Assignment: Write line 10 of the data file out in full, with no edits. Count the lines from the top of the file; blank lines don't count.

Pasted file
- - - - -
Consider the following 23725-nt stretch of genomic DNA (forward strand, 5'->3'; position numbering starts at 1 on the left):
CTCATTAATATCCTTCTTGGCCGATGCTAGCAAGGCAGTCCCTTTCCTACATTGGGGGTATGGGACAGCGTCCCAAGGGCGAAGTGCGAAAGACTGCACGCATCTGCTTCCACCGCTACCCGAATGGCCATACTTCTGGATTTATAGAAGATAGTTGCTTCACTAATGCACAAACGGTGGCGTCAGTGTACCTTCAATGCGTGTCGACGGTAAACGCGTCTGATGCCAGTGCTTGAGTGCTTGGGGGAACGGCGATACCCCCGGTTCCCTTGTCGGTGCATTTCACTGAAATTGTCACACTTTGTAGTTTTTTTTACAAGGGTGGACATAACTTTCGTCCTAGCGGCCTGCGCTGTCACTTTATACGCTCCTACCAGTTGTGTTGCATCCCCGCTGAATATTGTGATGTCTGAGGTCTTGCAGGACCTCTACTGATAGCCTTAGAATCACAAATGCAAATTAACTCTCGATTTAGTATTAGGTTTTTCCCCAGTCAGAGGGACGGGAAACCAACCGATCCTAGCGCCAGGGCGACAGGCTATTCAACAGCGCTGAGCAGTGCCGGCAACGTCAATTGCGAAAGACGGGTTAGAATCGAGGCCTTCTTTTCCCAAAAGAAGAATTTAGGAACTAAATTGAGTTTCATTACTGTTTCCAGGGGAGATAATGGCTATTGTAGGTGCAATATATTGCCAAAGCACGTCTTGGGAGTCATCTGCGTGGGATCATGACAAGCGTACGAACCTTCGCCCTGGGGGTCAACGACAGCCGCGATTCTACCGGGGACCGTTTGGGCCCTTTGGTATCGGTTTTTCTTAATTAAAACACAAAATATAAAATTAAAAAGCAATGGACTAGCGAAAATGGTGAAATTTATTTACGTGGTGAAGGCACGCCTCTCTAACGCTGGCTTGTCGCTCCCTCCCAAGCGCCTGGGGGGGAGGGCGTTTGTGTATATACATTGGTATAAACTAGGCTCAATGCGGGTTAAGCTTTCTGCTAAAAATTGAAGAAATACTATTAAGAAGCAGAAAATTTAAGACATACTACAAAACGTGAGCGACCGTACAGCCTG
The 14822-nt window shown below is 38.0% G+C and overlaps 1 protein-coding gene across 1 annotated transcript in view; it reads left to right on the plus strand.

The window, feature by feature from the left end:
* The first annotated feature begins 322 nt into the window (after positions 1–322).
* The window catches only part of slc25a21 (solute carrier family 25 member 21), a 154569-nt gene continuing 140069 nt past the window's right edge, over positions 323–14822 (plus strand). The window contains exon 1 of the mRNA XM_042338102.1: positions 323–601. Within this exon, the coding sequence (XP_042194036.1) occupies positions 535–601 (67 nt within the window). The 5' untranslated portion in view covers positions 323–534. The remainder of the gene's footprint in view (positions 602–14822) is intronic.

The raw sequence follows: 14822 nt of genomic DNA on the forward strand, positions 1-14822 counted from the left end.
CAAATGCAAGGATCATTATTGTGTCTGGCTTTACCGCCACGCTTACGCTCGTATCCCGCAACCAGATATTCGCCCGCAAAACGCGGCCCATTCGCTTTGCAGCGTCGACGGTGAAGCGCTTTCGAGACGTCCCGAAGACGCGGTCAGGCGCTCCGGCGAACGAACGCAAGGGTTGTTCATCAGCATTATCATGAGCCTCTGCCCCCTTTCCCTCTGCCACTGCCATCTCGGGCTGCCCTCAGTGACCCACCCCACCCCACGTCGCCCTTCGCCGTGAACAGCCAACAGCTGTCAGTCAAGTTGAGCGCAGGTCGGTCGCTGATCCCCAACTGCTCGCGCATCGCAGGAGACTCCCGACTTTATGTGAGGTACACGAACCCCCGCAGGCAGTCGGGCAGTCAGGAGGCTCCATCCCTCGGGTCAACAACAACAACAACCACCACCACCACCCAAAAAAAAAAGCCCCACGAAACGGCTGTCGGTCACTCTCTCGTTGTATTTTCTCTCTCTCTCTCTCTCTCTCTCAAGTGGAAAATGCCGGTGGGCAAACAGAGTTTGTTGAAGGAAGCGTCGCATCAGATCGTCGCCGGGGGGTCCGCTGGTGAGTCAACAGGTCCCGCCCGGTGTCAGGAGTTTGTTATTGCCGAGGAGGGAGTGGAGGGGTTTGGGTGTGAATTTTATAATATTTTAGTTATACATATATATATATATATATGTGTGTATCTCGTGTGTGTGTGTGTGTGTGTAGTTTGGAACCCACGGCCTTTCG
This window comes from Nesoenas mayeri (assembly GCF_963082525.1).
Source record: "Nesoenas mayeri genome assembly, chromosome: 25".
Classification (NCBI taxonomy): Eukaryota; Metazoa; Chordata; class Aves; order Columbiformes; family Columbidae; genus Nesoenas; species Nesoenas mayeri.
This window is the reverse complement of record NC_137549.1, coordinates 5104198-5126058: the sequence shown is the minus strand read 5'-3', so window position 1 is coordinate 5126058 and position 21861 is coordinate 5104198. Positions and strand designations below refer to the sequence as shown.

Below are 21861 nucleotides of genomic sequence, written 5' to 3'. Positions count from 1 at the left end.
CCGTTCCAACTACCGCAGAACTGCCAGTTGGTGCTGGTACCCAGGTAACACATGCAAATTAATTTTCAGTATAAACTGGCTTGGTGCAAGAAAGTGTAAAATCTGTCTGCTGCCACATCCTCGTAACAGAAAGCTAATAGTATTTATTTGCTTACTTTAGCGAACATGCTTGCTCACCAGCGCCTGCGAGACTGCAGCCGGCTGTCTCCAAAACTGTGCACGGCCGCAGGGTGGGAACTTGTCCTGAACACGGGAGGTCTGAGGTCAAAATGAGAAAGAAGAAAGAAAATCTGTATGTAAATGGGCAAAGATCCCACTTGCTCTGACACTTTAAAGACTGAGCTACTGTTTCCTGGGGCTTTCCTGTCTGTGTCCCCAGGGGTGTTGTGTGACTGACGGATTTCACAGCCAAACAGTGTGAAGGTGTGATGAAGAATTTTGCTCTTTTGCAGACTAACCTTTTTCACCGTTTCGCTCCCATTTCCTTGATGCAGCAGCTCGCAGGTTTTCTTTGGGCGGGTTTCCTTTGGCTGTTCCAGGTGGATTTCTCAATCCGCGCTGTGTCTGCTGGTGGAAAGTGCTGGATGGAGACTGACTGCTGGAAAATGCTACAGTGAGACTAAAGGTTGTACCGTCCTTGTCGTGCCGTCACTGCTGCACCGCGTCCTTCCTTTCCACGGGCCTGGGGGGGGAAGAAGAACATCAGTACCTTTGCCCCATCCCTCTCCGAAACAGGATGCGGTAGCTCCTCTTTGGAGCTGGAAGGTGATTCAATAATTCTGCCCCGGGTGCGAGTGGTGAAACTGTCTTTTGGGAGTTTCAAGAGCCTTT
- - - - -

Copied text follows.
Source record: "Nesoenas mayeri genome assembly, chromosome: 25".